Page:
Metra announces $2.4 billion modernization plan


Metra has announced a long-term $2.4 billion plan to modernize its aging fleet of railcars and locomotives through a phased-in process. The multibillion dollar plan also includes rehabilitation and maintenance of remaining railcars and engines, said Metra board chairman Martin Oberman and Metra executive director/CEO Don Orseno.

Metra will upgrade its 49th St. yard, where most of its rail car rehabilitation work takes place, by investing $20 million of the required $341 million to increase its capability from 40 to 60 cars each year, allowing for about 455 cars over the 10-year program.

Metra will purchase 367 new cars for $1.2 billion ― with 106 new cars delivered between 2018 and 2019 and the remaining 261 between 2020 and 2024, to replace 318 cars with an average age of 43 years. Retiring the oldest cars and adding 186 new Highliners for the Metra Electric Line to be delivered next year will bring the average age of cars to 16.8 years in 2024.

The plan also calls for 85 locomotives in the fleet to be rebuilt over the next 10 years for approximately $178.5 million with a 25-year life expectancy. It is anticipated that Metra will buy 52 new locomotives with expected delivery from 2020 to 2024 for about $416 million.

The plan also allocates an additional $275 million to meet the more than $400 million required to implement Positive Train Control (PTC), a GPS-based safety technology designed to automatically ensure compliance with speed limits and other operating standards. Metra has already set aside $133 million for it.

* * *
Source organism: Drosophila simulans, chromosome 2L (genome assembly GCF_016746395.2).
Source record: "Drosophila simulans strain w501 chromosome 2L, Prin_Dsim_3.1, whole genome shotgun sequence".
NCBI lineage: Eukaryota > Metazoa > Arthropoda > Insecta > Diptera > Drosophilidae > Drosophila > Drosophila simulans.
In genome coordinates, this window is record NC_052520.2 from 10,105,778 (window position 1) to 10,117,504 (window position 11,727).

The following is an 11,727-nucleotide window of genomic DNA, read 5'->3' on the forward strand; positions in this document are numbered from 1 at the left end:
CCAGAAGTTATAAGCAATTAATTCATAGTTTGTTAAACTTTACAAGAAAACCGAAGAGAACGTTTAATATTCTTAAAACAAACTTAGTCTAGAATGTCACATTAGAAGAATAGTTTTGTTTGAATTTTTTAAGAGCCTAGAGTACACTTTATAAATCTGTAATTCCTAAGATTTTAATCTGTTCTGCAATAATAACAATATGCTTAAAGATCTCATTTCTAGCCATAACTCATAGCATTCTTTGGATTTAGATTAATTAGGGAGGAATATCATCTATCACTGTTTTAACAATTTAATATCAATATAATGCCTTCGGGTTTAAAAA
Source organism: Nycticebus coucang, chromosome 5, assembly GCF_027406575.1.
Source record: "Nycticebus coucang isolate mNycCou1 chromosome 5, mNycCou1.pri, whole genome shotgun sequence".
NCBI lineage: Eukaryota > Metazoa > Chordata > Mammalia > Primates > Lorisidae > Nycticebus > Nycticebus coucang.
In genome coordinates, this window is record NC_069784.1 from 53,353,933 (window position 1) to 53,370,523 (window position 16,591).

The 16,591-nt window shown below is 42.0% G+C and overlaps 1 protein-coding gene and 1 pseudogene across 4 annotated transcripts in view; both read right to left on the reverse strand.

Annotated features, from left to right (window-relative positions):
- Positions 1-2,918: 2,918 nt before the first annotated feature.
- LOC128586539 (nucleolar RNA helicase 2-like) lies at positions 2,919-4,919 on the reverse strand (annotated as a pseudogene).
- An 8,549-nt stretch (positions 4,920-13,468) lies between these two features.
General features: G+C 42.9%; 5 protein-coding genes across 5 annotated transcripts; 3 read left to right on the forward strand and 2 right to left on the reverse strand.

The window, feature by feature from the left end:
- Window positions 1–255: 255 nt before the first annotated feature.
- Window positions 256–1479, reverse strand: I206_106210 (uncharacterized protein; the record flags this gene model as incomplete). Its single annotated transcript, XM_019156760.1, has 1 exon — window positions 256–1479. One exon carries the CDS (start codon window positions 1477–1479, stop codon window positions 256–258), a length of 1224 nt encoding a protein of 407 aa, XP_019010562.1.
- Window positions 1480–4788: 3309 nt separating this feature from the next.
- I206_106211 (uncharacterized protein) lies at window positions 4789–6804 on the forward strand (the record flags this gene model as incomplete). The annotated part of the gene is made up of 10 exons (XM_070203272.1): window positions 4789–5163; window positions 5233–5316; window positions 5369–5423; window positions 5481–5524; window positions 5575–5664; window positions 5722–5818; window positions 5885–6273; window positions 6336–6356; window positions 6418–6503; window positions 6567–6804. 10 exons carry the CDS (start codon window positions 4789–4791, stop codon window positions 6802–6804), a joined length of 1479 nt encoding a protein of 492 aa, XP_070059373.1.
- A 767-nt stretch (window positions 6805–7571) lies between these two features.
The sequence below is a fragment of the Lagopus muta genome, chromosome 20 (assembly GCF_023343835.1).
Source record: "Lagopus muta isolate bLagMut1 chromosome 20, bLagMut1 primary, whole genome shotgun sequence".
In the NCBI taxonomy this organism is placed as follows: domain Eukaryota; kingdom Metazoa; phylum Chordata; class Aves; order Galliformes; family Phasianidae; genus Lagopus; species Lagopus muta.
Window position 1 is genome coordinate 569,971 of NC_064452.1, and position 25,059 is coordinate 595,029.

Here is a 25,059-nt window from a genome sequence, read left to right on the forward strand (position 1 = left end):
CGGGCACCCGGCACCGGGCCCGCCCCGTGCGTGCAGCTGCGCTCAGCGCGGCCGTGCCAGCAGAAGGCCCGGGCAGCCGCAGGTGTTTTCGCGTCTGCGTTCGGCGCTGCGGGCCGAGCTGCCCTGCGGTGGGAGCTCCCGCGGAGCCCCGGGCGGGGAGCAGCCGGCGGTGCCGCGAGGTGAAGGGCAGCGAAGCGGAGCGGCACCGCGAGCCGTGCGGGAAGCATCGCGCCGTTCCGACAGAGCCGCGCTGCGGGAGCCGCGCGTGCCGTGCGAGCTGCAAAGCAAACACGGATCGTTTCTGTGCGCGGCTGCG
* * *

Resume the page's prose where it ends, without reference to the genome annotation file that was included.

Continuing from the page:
Additional plans will be developed to address other areas, including tracks, structures, signals, facilities, stations and parking.

Metra will pay for the plan by issuing its own bonds or use similar options, starting with $100 million in 2015 followed by similar amounts in 2017, 2019 and 2022. The company is going to increase fare to pay debt service on all the financing over the decade and to cover annual anticipated increased costs of doing business. Apart from Metra’s $400 million contribution and an assumed $710 million provided by state and federal funds, it will need $1.3 billion from federal or alternative resources and financial planning.

Metra can get only about one-fourth of the needed $9.9 billion from state and federal funds to maintain its system over the next decade, according to the RTA’s 2013 Capital Asset Condition Assessment Update Report.

Hence “replacing rolling stock is the highest priority, due to the age of Metra’s fleet and the fact that the condition of our cars and locomotives is so essential to providing high-quality, reliable and comfortable service to our riders,” said Oberman.



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